If Jaipur was the stinking hub of male baseity and vice, Pushkar was the prelapsarian garden of Eden, Hindu style.
Our hotel was the most serene place I have ever been. And everything there had been organised to create such an effect. From the array of brightly coloured flowers that grew next to or on the simple but ornate archways,to the tightly cut grass inhabited by a few haphazardly situated benches, to the airy open plan of the hotel's internal structure. It was all so perfectly pleasant. Even the birds did their bit, with their melodious chirping intertwining seamlessly with the gentle hush that otherwise surrounded the place. It seemed, as I looked around, like a place where the sun always shone and the breeze always blew, and always with just the right intensity.
These first impressions of Pushkar did not appear unfounded as we strolled through its town centre, which was really one long winding road, lined with various shops, eateries and temples, that kept on going until it reached the dusty hills inhabited by goats, cows and camels. Unlike in the other northern cities, no pressure was put on you to enter a shop and so we actually felt naturally inclined to look inside one for the first time since being in India. Being the spontaneous free spirit that I am, I ended up buying a couple of books from two kids in a local bookstore, which I thought was a very travelly thing to do.
I wonder if the hipsters would have approved? Pushkar was the perfect place to find out as it was littered with them. Interestingly, for a group that are externally defined by their non conforming, easygoing behaviours,they were all dressed in the exact same way. The long hair, the beards, the loose fitting clothes; they were all the same. It was as if they had all got together on Facebook in order to come to a joint decision about their fashion choices: ‘So guys, this year I was kinda thinking long hair, what do you reckon?’ ‘Mm, mm, yes, great shout. Let's do it'. 324 likes. Even the random array of jewellery was absent mindedly placed in the exact same positions on the body. It was a confusing paradox to contend with. The presence of hipsters in Pushkar was a lot easier to understand though. As a sacred Hindu town it was home to a number of yoga sessions and spiritual retreats, something you can imagine hipsters wanting to flock to.
We also dabbled in a bit of a sacred spirituality, though it was not quite the relaxing experience we had hoped for and it started by accident. We were trying to get into a Hindu temple. To do so you have to store your shoes and bags in one of the many lockers owned by locals. And our particular local said that for just an extra twenty rupees he would take us inside and show as around. We initially declined but his persistence and cheap asking price meant we soon accepted his offer. As we went round the temple, he started to take us through the blessing process but said that it could only be finished at the holy lake situated nearby. We were sceptical, ready for the fine print to be revealed at any moment as per normal in India, but we followed.
Arriving at the holy lake we were told to take off our shoes and, having done so, were then given a plate of various items attributed with spiritual significance. I enquired into the price, wondering if it was here that the catch would become clear. I should note that the reason we were being particularly cagey was because our driver had told us not to take any flowers handed to us on the road, though not explaining why. This was advise we had followed up until we were presented with some flowers by the guide once inside the temple, a context where it seemed impossible to say no. I was wary from that point on. Nevertheless, the guide maintained the plate was free and we need only throw the contents within the lake before making a donation of whatever we felt was appropriate.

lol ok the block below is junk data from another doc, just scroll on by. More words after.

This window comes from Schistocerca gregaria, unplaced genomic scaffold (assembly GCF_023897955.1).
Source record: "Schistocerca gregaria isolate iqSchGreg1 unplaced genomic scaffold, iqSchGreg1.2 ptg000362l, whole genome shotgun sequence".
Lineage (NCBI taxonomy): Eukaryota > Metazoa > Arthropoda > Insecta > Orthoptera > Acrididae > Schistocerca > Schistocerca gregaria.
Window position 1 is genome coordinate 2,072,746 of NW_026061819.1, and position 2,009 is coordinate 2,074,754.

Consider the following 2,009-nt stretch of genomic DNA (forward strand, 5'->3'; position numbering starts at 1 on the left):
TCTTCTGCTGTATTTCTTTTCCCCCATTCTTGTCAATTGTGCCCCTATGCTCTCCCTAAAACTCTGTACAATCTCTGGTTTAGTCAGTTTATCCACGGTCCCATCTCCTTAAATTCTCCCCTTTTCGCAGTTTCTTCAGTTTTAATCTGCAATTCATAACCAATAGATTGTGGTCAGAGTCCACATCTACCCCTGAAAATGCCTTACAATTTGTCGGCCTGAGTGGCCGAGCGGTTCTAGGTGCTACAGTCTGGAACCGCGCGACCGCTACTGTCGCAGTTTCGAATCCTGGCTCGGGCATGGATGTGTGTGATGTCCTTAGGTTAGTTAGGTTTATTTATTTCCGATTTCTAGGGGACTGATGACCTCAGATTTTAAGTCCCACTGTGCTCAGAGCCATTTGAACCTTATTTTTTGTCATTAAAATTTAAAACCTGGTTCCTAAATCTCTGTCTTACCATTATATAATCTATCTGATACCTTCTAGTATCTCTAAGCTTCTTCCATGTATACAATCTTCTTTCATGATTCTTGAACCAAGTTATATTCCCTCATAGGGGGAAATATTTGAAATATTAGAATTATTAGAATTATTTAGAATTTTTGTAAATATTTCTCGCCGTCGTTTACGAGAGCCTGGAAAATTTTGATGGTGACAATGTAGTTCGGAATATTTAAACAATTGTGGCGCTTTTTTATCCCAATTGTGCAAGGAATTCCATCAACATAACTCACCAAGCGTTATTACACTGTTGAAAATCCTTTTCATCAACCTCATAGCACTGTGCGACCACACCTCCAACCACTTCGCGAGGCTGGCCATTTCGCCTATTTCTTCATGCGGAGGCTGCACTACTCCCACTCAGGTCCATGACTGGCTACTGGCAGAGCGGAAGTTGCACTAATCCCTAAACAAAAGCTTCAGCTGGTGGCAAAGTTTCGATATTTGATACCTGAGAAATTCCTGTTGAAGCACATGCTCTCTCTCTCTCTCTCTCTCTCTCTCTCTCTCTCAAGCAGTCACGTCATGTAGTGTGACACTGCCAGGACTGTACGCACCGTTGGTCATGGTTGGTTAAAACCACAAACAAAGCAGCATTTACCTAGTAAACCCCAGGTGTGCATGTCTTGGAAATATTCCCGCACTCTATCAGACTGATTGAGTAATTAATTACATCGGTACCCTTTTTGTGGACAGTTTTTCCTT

He led us to the steps overlooking the holy water where Alice and I were separated into different sections and then joined by a priest who took us through the rest of the blessing.This involved various movements of the plate, hand washes in the cup of water, colouring of the brow and undecipherable incantations which I pretty much mumbled my way through. In retrospect this was a special moment. But I couldn't enjoy it because, off the back of our driver's words and perhaps my own inherent scepticism, I was still waiting for the sucker punch. And it did come. My priest said that in order to complete the blessing for my family I had to pay for what he called a ‘food' for each one. One food cost 1000 rupees. Four foods,one for each family member, would be 4000. That's about forty pounds in England. This would not be considered much in England but for India it was a fair bit of money. Especially when you weren't expecting it. Especially when it was enforced. My stomach sunk because I felt that the con had finally be revealed. There was no comfort in having seen it coming either. I opted to pay for one food (sorry fam) and left feeling deceived, indignant and cheap.
The serenity of our hotel softened my mood as I took my new book and read it outside in the Edenic garden. After some time I began to reflect on the experience. I was most annoyed because I felt the sly way they had gone about extracting the money from me had negatively skewed my mindset. If I had been told up front about all the costs I could have made my own decision, rather than it being forced upon me, and subsequently, free from doubt or cyncism, I could have actually enjoyed the process. It wouldn't have been about money.
However, I concluded that this was what travelling was about. New experiences, uncomfortable situations, learning curves. The most clichéd clichés effectively. Now that I know what a blessing entails I would happily go back to Pushkar and pay for another one. This time though it would be with a benevolent and not a begrudging heart.